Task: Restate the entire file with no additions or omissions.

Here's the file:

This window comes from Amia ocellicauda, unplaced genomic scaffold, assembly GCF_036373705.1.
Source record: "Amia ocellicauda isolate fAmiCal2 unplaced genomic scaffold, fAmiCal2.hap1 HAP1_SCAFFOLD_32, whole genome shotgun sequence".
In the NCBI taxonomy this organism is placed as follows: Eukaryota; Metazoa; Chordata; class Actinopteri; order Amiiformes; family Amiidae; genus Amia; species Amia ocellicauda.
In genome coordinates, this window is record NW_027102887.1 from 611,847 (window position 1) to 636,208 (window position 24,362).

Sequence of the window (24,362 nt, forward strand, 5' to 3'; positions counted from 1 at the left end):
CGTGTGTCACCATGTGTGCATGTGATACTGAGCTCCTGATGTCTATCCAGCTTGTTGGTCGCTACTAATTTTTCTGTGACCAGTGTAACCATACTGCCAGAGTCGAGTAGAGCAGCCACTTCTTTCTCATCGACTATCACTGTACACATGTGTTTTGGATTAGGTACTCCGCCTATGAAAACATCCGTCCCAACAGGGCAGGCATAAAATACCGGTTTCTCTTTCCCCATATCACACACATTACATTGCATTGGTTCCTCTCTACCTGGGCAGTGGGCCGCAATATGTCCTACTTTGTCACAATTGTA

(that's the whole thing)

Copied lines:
This window comes from Amia ocellicauda, unplaced genomic scaffold, assembly GCF_036373705.1.
Source record: "Amia ocellicauda isolate fAmiCal2 unplaced genomic scaffold, fAmiCal2.hap1 HAP1_SCAFFOLD_32, whole genome shotgun sequence".
In the NCBI taxonomy this organism is placed as follows: Eukaryota; Metazoa; Chordata; class Actinopteri; order Amiiformes; family Amiidae; genus Amia; species Amia ocellicauda.
In genome coordinates, this window is record NW_027102887.1 from 611,847 (window position 1) to 636,208 (window position 24,362).

Sequence of the window (24,362 nt, forward strand, 5' to 3'; positions counted from 1 at the left end):
CGTGTGTCACCATGTGTGCATGTGATACTGAGCTCCTGATGTCTATCCAGCTTGTTGGTCGCTACTAATTTTTCTGTGACCAGTGTAACCATACTGCCAGAGTCGAGTAGAGCAGCCACTTCTTTCTCATCGACTATCACTGTACACATGTGTTTTGGATTAGGTACTCCGCCTATGAAAACATCCGTCCCAACAGGGCAGGCATAAAATACCGGTTTCTCTTTCCCCATATCACACACATTACATTGCATTGGTTCCTCTCTACCTGGGCAGTGGGCCGCAATATGTCCTACTTTGTCACAATTGTA